Términos relacionados

3 resultados encontrados para: AUTOR: Hughes, David P.
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Artículo - Nota científica con arbitraje
Editorial: ants and their parasites 2013
Lachaud, Jean Paul ; Lenoir, Alain (coaut.) ; Hughes, David P. (coaut.) ;
Contenido en: Psyche: A Journal of Entomology Vol. 2013 (2013), p. 1-5 ISSN: 1039-723X

Host manipulation by parasites / edited by David P. Hughes, Jacques Brodeur, Frédéric Thomas
Hughes, David P. (ed.) ; Brodeur, Jacques (coaut.) ; edas, Frédéric (coed.) (1970-) ;
Oxford, England : Oxford University Press , 2012
Clasificación: 577.857 / H6
Bibliotecas: Chetumal
SIBE Chetumal
ECO030007823 (Disponible)
Disponibles para prestamo: 1
Índice | Resumen en: Inglés |
Resumen en inglés

Parasites that manipulate the behaviour of their hosts represent striking examples of adaptation by natural selection. This field of study is now moving beyond its descriptive phase and into more exciting areas where the processes and patterns of such dramatic adaptations can be better understood. This innovative text provides an up-to-date, authoritative, and challenging review of host manipulation by parasites that assesses the current state of developments in the field and lays out a framework for future research. It also promotes a greater integration of behavioral ecology with studies of host manipulation (behavioral ecology has tended to concentrate mainly on behaviour expressed by free living organisms and is far less focused on the role of parasites in shaping behaviour). To help achieve this, the editors adopt a novel approach of having a prominent expert on behavioral ecology (but who does not work directly on parasites) to provide an afterword to each chapter.


List of contributors
1. A history of parasites and hosts, science and fashion
2. Evolutionary routes leading to host manipulation by parasites
3. The strings of the puppet master: How parasites change host behavior
4. Parasites discover behavioral ecology: How to manage one's host in a complex world
5. Manipulation of plant phenotypes by insects and insect-borne pathogens
6. Visual trickery in avian brood parasites
7. Endosymbiotic microbes as adaptive manipulators of arthropod behavior and natural driving sources of host speciation
8. Parasites and the superorganism
9. Ecological consequences of manipulative parasites
10. Applied aspects of host manipulation by parasites
11. Behavioral manipulation outside the world of parasites

Sociobiology of communication: an interdisciplinary perspective / edited by Patrizia d'Ettorre and David P. Hughes
d'Ettorre, Patrizia (ed.) ; Hughes, David P. (coed.) ;
Oxford : Oxford University Press , 2008
Clasificación: 302.3 / S6
Bibliotecas: Chetumal , San Cristóbal
SIBE Chetumal
ECO030007651 (Disponible)
Disponibles para prestamo: 1
SIBE San Cristóbal
36016-10 (Disponible)
Disponibles para prestamo: 1
Índice | Resumen en: Español |
Resumen en español

Communication is essential for all forms of social interaction, from parental care to mate choice and cooperation. This is evident for human societies but less obvious for bacterial biofilms, ant colonies or flocks of birds. The major disciplines of communication research have tried to identify common core principles, but syntheses have been few because historical barriers have limited interaction between different research fields. Sociobiology of Communication is a timely and novel synthesis. It bridges many of the gaps between proximate and ultimate levels of analysis, between empirical model systems, and between biology and the humanities. The book offers the complementary approaches of a distinguished group of authors spanning a large diversity of research programs, addressing, for example, the genetic basis of bacterial communication, dishonest communication in insect societies, sexual selection and network communication among colonial vertebrates. Other chapters explore the role of communication in genomic conflict and self-organisation, and how linguistics, psychology and philosophy may ultimately contribute to a biological understanding of human mate choice and the evolution of human societies. This highly interdisciplinary book highlights key examples of modern research to explore the genetic, neurobiological, physiological, chemical and behavioural basis of social communication. It identifies where consensus on the general principles is emerging and where the major future challenges are to be found. The book is therefore suitable for both for graduate students and professionals in evolutionary biology and behavioural ecology seeking novel inspiration, and for a wider academic audience, including social and medical scientists who would like to explore what evolutionary approaches can offer to their fields.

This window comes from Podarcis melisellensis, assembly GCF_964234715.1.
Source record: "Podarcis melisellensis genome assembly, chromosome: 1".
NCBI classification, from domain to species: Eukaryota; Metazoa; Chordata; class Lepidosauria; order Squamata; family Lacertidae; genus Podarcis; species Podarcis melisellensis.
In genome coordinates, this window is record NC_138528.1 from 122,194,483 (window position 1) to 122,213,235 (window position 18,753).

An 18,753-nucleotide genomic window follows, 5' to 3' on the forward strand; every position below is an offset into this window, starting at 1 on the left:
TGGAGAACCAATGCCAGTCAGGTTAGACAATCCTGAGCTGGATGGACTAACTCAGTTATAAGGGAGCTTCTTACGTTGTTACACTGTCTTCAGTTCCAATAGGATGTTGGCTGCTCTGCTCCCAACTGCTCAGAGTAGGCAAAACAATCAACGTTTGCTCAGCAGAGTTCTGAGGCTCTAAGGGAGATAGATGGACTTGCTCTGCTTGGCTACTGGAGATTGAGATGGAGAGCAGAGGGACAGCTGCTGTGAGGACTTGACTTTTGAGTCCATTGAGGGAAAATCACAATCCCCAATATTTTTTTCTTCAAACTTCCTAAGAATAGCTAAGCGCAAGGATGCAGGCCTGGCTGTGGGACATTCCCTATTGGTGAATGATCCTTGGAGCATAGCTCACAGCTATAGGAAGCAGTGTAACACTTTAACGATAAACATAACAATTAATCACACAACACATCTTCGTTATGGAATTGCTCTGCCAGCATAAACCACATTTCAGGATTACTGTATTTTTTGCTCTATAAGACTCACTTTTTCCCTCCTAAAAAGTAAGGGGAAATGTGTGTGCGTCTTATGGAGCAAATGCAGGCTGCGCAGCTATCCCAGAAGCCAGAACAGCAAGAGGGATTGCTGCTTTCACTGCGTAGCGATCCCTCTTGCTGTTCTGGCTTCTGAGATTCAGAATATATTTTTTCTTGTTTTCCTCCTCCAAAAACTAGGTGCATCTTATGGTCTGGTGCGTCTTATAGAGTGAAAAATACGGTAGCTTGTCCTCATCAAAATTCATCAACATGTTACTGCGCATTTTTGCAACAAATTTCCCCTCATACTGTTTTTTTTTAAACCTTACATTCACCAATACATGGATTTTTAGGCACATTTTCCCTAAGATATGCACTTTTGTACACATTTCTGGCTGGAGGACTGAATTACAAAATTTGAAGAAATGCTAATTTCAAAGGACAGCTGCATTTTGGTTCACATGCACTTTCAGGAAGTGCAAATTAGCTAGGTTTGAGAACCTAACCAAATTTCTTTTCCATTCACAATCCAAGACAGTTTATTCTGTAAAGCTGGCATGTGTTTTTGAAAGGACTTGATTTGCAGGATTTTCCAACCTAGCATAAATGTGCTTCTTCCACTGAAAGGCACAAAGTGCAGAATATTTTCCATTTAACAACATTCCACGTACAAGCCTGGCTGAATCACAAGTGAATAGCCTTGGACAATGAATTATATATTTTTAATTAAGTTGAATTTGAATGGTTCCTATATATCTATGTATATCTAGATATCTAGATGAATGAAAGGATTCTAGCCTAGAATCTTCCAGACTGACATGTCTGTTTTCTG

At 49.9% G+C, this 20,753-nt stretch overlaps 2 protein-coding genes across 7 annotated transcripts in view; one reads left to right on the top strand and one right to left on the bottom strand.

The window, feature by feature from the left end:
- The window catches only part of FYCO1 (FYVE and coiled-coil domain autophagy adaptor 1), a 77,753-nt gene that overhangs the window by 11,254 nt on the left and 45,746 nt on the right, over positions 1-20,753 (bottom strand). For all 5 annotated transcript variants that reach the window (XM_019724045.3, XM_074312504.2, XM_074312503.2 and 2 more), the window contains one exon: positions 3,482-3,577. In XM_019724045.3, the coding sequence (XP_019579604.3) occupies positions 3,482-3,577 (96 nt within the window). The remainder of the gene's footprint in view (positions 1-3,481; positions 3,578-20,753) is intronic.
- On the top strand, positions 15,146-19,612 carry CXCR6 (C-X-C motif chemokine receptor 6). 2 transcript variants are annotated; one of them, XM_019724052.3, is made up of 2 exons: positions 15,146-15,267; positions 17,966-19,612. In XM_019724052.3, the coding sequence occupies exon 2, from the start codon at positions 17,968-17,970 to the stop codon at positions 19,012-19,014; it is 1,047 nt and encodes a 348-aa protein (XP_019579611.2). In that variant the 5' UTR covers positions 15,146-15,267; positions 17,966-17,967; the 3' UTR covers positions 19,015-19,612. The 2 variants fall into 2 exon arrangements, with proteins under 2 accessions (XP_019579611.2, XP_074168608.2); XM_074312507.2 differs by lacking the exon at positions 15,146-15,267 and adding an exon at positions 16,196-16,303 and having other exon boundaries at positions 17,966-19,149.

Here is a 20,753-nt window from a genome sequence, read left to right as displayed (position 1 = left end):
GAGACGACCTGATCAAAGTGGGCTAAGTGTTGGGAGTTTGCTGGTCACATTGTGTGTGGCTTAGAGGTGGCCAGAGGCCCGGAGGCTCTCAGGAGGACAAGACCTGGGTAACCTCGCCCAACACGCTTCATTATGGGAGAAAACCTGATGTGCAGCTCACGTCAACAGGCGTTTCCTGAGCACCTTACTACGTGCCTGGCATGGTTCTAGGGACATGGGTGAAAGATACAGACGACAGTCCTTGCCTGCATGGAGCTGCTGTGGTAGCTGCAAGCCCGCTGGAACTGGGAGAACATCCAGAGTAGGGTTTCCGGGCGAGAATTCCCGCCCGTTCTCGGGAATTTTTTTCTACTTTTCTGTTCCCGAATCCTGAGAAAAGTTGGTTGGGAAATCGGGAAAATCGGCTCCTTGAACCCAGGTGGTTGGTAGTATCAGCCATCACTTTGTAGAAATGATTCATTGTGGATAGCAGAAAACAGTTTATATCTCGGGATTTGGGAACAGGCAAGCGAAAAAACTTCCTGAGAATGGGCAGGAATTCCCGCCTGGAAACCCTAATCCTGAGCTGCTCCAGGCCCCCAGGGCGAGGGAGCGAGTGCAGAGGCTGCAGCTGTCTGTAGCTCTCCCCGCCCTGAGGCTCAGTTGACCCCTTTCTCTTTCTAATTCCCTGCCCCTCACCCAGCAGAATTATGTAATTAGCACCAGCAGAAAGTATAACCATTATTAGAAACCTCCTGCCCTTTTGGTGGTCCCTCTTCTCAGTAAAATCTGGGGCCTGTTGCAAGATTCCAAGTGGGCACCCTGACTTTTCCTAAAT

List of contributors
1 The handicap principle and signalling in collaborative systems
2 Communication in bacteria
3 Communication in social networks of territorial animals: networking at different levels in birds and other systems
4 Communication between hosts and social parasites
5 Chemical communication and the coordination of social interactions in insects
6 Chemical communication in societies of rodents
7 Neurobiology of olfactory communication in the honeybee
8 Rapid evolution and sexual signals
9 Communication of mate quality in humans
10 The extended phenotype within the colony and how it obscures social communication
11 Synergy in social communication
12 Conflicting messages: genomic imprinting and internal communication
13 Language unbound: genomic conflict and psychosis in the origin of modern humans
14 The evolution of human communication and language
15 Why teach? The evolutionary origins and ecological consequences of costly information transfer
16 Grades of communication
Concluding remarks